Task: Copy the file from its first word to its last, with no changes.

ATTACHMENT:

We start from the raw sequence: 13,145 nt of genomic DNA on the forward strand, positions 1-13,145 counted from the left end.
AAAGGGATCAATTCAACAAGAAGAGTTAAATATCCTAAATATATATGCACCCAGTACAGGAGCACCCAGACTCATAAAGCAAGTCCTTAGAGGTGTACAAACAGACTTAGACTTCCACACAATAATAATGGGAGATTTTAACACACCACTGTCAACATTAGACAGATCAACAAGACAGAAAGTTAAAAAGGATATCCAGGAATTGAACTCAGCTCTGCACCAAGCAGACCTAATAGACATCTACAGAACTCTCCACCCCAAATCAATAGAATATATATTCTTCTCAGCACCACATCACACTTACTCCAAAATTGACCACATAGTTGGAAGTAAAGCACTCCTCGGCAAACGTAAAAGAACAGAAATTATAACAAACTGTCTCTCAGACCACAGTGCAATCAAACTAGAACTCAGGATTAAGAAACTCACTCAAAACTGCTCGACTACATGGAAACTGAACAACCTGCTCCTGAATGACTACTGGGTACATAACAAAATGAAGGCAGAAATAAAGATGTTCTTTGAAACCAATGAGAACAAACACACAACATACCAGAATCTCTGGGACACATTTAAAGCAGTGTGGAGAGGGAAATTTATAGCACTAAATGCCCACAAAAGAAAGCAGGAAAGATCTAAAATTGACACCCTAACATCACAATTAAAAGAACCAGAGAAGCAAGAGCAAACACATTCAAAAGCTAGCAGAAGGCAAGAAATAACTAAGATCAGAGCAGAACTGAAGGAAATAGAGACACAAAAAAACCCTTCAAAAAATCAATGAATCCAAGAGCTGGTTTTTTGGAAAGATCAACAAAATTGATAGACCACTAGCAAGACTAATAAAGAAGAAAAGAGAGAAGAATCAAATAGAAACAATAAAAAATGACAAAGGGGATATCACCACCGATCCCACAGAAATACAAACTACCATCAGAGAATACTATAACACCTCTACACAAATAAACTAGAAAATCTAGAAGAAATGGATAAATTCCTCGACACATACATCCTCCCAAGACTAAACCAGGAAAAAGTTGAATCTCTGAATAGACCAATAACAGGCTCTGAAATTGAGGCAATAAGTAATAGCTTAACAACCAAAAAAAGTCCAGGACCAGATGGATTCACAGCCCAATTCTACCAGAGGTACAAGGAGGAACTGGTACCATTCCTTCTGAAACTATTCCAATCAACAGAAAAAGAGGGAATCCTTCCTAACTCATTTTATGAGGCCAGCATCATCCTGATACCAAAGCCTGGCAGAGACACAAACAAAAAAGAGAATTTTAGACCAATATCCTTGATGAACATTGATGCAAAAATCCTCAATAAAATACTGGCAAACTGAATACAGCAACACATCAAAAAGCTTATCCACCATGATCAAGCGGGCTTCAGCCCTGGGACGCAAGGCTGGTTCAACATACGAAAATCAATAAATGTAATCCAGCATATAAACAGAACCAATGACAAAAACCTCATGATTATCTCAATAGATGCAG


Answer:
We start from the raw sequence: 13,145 nt of genomic DNA on the forward strand, positions 1-13,145 counted from the left end.
AAAGGGATCAATTCAACAAGAAGAGTTAAATATCCTAAATATATATGCACCCAGTACAGGAGCACCCAGACTCATAAAGCAAGTCCTTAGAGGTGTACAAACAGACTTAGACTTCCACACAATAATAATGGGAGATTTTAACACACCACTGTCAACATTAGACAGATCAACAAGACAGAAAGTTAAAAAGGATATCCAGGAATTGAACTCAGCTCTGCACCAAGCAGACCTAATAGACATCTACAGAACTCTCCACCCCAAATCAATAGAATATATATTCTTCTCAGCACCACATCACACTTACTCCAAAATTGACCACATAGTTGGAAGTAAAGCACTCCTCGGCAAACGTAAAAGAACAGAAATTATAACAAACTGTCTCTCAGACCACAGTGCAATCAAACTAGAACTCAGGATTAAGAAACTCACTCAAAACTGCTCGACTACATGGAAACTGAACAACCTGCTCCTGAATGACTACTGGGTACATAACAAAATGAAGGCAGAAATAAAGATGTTCTTTGAAACCAATGAGAACAAACACACAACATACCAGAATCTCTGGGACACATTTAAAGCAGTGTGGAGAGGGAAATTTATAGCACTAAATGCCCACAAAAGAAAGCAGGAAAGATCTAAAATTGACACCCTAACATCACAATTAAAAGAACCAGAGAAGCAAGAGCAAACACATTCAAAAGCTAGCAGAAGGCAAGAAATAACTAAGATCAGAGCAGAACTGAAGGAAATAGAGACACAAAAAAACCCTTCAAAAAATCAATGAATCCAAGAGCTGGTTTTTTGGAAAGATCAACAAAATTGATAGACCACTAGCAAGACTAATAAAGAAGAAAAGAGAGAAGAATCAAATAGAAACAATAAAAAATGACAAAGGGGATATCACCACCGATCCCACAGAAATACAAACTACCATCAGAGAATACTATAACACCTCTACACAAATAAACTAGAAAATCTAGAAGAAATGGATAAATTCCTCGACACATACATCCTCCCAAGACTAAACCAGGAAAAAGTTGAATCTCTGAATAGACCAATAACAGGCTCTGAAATTGAGGCAATAAGTAATAGCTTAACAACCAAAAAAAGTCCAGGACCAGATGGATTCACAGCCCAATTCTACCAGAGGTACAAGGAGGAACTGGTACCATTCCTTCTGAAACTATTCCAATCAACAGAAAAAGAGGGAATCCTTCCTAACTCATTTTATGAGGCCAGCATCATCCTGATACCAAAGCCTGGCAGAGACACAAACAAAAAAGAGAATTTTAGACCAATATCCTTGATGAACATTGATGCAAAAATCCTCAATAAAATACTGGCAAACTGAATACAGCAACACATCAAAAAGCTTATCCACCATGATCAAGCGGGCTTCAGCCCTGGGACGCAAGGCTGGTTCAACATACGAAAATCAATAAATGTAATCCAGCATATAAACAGAACCAATGACAAAAACCTCATGATTATCTCAATAGATGCAG